Left Behinds

The anti-andrewsullivan.com. Or, the Robin Hood (Maid Marian?) of bright pink Blogger blogs.

Monday, July 10, 2006

Begging the Question: Is Gayness Biologically Determined?

A week ago, a friend of mine said he didn't follow this poorly written argument of mine about how scientific studies about gayness often beg the question, so I'm going to more clearly explain my point.

First of all, by question-begging, I mean employ circular reasoning. In his 350 BC book on logic, Aristotle described this logical fallacy, using the following example: democracy must be the best form of government because the majority is always right. The conclusion is snuck into the premise (in this example helped along by confusing syntax). Other examples are usually more subtle, often using vagueness or ambiguity in the premises to sneak in the very thing supposedly being proved.

So in the example of gay studies trying to determine if gayness is biologically determinable, I am arguing that the definition of gay used by researchers sneaks in the conclusion. By using a specific definition of gayness in selecting their subjects, the researchers are more likely to come to the conclusion that gayness is bio-determinable.

Using a different model of human sexuality could lead to different results. By only picking subjects who identify as monosexually gay, perhaps the scientists are selecting for an unrecognized cofactor that is in fact biologically determined.

I thought of this when reading the brother study because my first reaction to the study was that it probably had to do with how the mother's hormones affected gender expression (which has been pretty persuasively connected to in utero hormone exposure). Gender expression is (in my worldview, at least) very distinct from sexual orientation. So by sneaking in a misleading, 21st century, American way of thinking about sexuality, the researchers were that much more inclined to misinterpret their results. Or at least my hunch was that they might have been.

Antid Oto's rejoinder was that it is impossible to do extracultural biological research. There are no other options when trying to study human traits, because all traits are socially influenced to some extent. I agree, but my point is that those cultural influences can be accounted for or ignored.

For example, one wouldn't conduct a study about whether "coolness" was biologically determined. One would try to find a better candidate for a physical substratum for the (clearly) socially constructed trait/behavior "cool." Similarly, scientists should make more effort to find underlying biological factors that cause or correlate with behavior that we then socially construct as homosexuality (for example, gender expression or a propensity for risk-taking, perhaps). Then, the results would read more like "scientist find that in utero chemical baths increase the propensity for risk-taking, which correlates somewhat with American male identification as gay or bisexual." It's not as good a headline, but it seems more accurate.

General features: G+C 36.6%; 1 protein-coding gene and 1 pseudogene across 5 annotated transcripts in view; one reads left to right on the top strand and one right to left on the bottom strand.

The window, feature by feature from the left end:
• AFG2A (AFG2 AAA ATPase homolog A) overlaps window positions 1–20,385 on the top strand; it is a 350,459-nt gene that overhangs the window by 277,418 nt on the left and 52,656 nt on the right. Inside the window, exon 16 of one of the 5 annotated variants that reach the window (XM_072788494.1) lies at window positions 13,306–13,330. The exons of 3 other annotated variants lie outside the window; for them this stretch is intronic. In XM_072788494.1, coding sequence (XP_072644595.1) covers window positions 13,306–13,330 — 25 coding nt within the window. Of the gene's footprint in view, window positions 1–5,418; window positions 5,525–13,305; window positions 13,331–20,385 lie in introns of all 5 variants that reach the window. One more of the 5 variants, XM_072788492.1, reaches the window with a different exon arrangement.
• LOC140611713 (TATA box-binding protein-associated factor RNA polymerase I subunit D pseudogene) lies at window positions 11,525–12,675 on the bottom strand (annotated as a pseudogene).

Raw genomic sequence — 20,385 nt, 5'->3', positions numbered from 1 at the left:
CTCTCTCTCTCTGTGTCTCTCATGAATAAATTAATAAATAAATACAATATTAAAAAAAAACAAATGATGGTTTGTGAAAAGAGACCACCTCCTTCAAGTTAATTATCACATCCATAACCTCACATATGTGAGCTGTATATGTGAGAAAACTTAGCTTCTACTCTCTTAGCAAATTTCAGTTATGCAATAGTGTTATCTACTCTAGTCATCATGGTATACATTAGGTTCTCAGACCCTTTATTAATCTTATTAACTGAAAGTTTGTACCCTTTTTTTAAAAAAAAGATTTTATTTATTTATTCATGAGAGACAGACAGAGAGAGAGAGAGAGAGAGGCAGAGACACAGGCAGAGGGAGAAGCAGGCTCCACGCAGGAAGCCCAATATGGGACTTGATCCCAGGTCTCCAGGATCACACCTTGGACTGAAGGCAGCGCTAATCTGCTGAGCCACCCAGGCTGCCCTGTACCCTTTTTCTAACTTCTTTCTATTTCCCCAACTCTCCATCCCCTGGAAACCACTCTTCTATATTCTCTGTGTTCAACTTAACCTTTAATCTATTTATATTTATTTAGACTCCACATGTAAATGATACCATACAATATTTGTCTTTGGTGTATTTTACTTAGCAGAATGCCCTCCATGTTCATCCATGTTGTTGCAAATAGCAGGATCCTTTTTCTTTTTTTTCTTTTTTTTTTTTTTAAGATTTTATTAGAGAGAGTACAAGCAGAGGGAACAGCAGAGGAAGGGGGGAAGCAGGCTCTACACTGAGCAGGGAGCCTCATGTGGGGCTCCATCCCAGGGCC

This is very longwinded, probably because I'm not totally confident with my argument. This is what I think I think.


  • At 11:00 PM, Blogger Antid Oto said…

    Anything other correlate you chose to identify as more fundamental would also beg the question. For example: why measure the correlation of risk-taking to gayness? Because we believe gay identity to be in part culturally rather than biologically determined. I don't know that this logical trap can be escaped, only displaced.

  • At 11:52 PM, Blogger Antid Oto said…

    To put it another way: why should the gender you identify with be more fundamental than the gender you want to screw?

  • At 12:55 AM, Blogger Solomon Grundy said…


    I guess I thought they question-begged the wrong way, which drew my attention to the question-begging.

    I guess if you measure something that you really think is not, or is insignificantly, or is less significantly, culturally defined, that avoids the question-begging.

    In other words, measuring inheritability of schizophrenia or something like that is not very question-begging, because we're pretty convinced (based on prior research) that that's largely genetically determinable.

    So research should be done on things we are confident are genetically inheritable and branch out from there. Er, or something. Maybe our confidence in results like these should just be a lot lower, compared to traits and behaviors established as genetically determinable...? (though I do realize that's the very thing in question -- it's almost like a circle)

  • At 9:55 AM, Blogger Brian Varitek said…

    Actually your argument is a pretty good one. In the end, unless homosexuality is 100 percent biological (I'm not at all convinced it is), we will never really KNOW what causes it. It's really hard to soundly test for nonbiological factors.


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